When a high school team makes the playoffs, it’s an impressive achievement. But they also know that, unless they win the state title, their entire season and postseason will end with a loss. It’s just a matter of time.
Often a school measures success not just by reaching the postseason, but how far they get in the tournament.
In that regard, two girls basketball teams are holding their heads very high.
The Steinbrenner Warriors (26-4) and Land O’ Lakes Gators (23-5) both closed out the year on the losing side of a playoff game, but they each went far beyond any other team in school history.
For Steinbrenner, that was the Class 7A regional championship game, where they fell to the Harmony Longhorns, 44-40.
For Land O’ Lakes it was a step farther: The Gators lost in the state semifinals for Class 5A to the Southeast Seminoles, 49-24.
Land O’ Lakes trailed for most of the game in a contest that didn’t turn out to be very close. But Southeast, from Bradenton, lost just one game all year and finished the season with a 27-game win streak and the state title.
Coach Phyllis Crain said her team didn’t play a perfect game, but they played a team they knew would provide a big challenge.
“They’re a very good team,” Crain said about the Seminoles. “Yes, we could have done things differently, but I don’t know if it would have made the result better. Bradenton Southeast is a very good team.”
Land O’ Lakes proved they’re also a good team themselves this season, and Crain attributes the school’s first regional title to a commitment to teamwork and playing well together. The Gators were considered underdogs headed into the postseason — they finished as district runner-up to the Gulf Buccaneers — and had to come from behind in two of their three playoff victories.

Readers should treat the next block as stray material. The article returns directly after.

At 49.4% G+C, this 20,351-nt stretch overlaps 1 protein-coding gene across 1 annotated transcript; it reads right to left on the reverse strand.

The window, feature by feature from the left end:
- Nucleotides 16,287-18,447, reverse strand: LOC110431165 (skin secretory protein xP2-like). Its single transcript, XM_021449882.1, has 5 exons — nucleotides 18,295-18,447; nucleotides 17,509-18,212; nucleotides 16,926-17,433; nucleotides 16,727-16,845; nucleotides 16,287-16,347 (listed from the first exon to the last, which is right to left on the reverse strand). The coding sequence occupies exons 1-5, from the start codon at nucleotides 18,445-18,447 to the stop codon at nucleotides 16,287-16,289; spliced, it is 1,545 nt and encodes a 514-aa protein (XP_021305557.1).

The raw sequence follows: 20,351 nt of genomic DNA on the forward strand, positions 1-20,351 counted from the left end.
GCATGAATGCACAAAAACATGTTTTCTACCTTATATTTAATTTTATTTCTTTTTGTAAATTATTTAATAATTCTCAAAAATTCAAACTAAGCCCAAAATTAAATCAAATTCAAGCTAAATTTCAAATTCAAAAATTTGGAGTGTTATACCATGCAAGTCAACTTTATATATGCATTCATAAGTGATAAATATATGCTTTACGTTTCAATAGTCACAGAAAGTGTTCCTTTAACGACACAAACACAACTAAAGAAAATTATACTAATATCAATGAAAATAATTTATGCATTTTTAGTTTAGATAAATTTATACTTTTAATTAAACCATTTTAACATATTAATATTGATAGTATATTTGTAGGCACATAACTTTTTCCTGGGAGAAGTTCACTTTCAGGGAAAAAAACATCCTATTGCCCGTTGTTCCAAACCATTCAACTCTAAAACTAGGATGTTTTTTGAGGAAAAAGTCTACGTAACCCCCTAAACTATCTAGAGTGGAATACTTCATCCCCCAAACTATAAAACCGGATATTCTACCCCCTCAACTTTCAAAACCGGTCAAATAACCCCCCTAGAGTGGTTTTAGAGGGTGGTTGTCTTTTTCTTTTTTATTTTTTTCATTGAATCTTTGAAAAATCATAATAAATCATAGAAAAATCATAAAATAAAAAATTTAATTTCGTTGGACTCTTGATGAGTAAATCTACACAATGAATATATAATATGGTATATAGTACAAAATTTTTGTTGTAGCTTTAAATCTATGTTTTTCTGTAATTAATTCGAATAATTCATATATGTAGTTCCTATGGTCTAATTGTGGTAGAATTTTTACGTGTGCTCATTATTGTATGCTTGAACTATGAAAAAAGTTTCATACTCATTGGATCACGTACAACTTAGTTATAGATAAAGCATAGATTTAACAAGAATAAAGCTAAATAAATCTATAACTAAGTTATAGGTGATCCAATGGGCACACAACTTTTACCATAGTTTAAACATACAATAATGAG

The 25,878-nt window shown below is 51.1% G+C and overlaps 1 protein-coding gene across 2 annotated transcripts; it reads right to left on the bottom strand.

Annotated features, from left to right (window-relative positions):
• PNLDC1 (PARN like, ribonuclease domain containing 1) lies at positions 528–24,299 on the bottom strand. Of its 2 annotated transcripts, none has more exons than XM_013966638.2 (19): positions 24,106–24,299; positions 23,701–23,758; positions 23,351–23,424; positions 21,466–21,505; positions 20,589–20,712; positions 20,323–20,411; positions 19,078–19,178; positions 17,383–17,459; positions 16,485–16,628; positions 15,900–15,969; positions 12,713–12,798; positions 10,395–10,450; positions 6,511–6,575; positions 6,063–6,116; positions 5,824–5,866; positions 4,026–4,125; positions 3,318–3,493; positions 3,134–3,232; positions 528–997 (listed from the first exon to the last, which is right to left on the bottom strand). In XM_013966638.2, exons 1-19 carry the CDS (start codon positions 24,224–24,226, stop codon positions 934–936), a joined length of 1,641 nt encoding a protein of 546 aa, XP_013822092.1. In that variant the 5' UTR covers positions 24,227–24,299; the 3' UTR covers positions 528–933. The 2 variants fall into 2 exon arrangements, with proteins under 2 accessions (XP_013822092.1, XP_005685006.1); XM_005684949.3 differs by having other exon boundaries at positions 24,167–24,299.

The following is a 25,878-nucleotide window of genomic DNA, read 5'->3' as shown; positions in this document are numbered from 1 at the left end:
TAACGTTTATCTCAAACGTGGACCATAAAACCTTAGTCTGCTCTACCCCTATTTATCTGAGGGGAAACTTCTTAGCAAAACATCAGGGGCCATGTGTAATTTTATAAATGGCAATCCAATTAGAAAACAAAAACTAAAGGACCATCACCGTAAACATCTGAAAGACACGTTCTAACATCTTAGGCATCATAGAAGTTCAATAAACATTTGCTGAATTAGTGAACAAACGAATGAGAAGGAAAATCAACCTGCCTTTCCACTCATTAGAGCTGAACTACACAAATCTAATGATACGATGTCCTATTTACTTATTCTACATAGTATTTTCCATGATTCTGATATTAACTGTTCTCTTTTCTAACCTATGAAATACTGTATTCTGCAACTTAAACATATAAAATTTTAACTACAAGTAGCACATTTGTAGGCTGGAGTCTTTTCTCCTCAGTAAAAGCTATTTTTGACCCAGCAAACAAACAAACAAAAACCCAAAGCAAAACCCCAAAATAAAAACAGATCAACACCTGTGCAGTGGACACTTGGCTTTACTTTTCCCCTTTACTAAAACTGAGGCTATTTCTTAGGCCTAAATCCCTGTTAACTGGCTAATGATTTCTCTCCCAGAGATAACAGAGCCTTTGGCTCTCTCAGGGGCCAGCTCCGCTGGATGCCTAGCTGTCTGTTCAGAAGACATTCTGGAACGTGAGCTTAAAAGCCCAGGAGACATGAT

But Crain saw their confidence build and is proud of how far their teamwork took them.
“I’m very pleased with the season and I’m very proud of my girls,” she said. “They played well together.”
Steinbrenner also is proud of their accomplishments, but the end of their playoff run is more bittersweet because they were very close to advancing to the state semifinals. The Warriors had a sizeable lead in the second half, but a run by Harmony evaporated that advantage, and they lost by four.
“We had everything you could want for a team that was trying to get to a Final Four: Hosting a regional final, having a nine-point lead going into the fourth quarter and playing a great game for the first 24 minutes,” Coach J.R. Allen said. “Unfortunately, the last eight minutes of the game we weren’t true to who we were the whole season.”
But Allen also admitted that before the season started, he thought Steinbrenner would be hard-pressed to get anywhere close to the regional final. For each of the four years the team has been in existence (led by Allen since the beginning), the Warriors have gotten better. But after last season, the team lost their main offensive weapons and it looked like they might struggle.
Allen challenged the girls to live up to the success of the previous group, even telling them he wasn’t sure they would be as tough as their predecessors. He hoped they would respond in a positive way, and was pleased when he got his answer.
“They bought in. They really bought in and they responded to the challenge well,” he said, noting the team took on a strong defensive identity he plans to carry over into next season. In addition to taking another step forward in the playoffs, Steinbrenner also had their first holiday-season success this year, taking the Indian Rocks Christian tournament back in January.
Both coaches are pleased with their respective campaigns, and can look back on the year with pride. Plus, they understand that the last game has to be put in context of the entire season, since almost all good teams end the year on a sour note.
“The only person who’s not going to hurt at the end of the season is going to be the champion,” Crain said.
Published March 5, 2014
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